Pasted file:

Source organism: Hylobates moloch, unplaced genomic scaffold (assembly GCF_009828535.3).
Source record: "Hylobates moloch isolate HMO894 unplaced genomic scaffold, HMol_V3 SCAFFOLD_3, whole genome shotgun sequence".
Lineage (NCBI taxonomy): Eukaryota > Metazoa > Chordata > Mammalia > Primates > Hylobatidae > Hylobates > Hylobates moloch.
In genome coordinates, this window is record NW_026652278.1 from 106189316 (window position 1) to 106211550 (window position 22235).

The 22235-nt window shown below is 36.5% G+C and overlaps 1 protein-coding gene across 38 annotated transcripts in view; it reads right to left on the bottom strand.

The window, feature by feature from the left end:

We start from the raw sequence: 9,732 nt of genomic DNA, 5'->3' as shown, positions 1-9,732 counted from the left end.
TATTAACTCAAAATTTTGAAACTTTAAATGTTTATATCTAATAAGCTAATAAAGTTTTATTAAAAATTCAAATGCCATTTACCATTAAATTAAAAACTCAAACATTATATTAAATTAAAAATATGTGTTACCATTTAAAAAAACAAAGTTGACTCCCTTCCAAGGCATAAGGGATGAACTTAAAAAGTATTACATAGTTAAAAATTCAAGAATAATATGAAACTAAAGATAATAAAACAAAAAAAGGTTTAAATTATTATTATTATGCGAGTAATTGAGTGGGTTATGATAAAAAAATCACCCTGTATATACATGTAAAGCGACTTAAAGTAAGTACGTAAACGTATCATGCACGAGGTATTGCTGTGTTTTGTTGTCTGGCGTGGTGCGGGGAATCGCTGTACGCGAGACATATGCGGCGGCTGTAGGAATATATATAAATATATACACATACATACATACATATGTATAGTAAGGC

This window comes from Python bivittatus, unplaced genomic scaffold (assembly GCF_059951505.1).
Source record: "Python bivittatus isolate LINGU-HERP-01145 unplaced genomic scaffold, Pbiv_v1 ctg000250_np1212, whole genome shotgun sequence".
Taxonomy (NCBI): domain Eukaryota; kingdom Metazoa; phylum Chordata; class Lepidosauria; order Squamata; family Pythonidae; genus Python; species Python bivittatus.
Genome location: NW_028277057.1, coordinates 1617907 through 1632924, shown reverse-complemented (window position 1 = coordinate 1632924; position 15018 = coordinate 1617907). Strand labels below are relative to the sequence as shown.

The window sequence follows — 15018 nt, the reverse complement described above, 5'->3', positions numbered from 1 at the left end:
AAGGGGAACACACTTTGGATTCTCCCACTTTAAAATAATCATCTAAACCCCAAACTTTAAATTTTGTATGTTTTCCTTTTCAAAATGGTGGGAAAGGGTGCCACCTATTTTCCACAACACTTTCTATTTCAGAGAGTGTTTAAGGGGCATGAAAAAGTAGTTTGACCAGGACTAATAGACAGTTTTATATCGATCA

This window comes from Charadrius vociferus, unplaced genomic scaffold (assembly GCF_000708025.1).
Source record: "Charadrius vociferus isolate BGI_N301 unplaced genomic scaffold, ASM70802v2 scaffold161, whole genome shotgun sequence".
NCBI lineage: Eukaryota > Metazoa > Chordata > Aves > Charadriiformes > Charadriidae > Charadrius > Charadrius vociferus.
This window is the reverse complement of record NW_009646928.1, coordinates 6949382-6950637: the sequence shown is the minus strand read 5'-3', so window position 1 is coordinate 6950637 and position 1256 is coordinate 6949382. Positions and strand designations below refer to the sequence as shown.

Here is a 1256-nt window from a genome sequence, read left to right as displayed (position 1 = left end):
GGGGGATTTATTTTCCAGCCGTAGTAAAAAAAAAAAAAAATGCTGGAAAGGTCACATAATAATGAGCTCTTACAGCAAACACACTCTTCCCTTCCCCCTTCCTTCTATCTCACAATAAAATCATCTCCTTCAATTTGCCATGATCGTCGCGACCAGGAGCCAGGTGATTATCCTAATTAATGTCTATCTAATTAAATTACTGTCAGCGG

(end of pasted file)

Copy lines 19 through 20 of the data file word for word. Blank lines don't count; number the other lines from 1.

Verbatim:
Here is a 1256-nt window from a genome sequence, read left to right as displayed (position 1 = left end):
GGGGGATTTATTTTCCAGCCGTAGTAAAAAAAAAAAAAAATGCTGGAAAGGTCACATAATAATGAGCTCTTACAGCAAACACACTCTTCCCTTCCCCCTTCCTTCTATCTCACAATAAAATCATCTCCTTCAATTTGCCATGATCGTCGCGACCAGGAGCCAGGTGATTATCCTAATTAATGTCTATCTAATTAAATTACTGTCAGCGG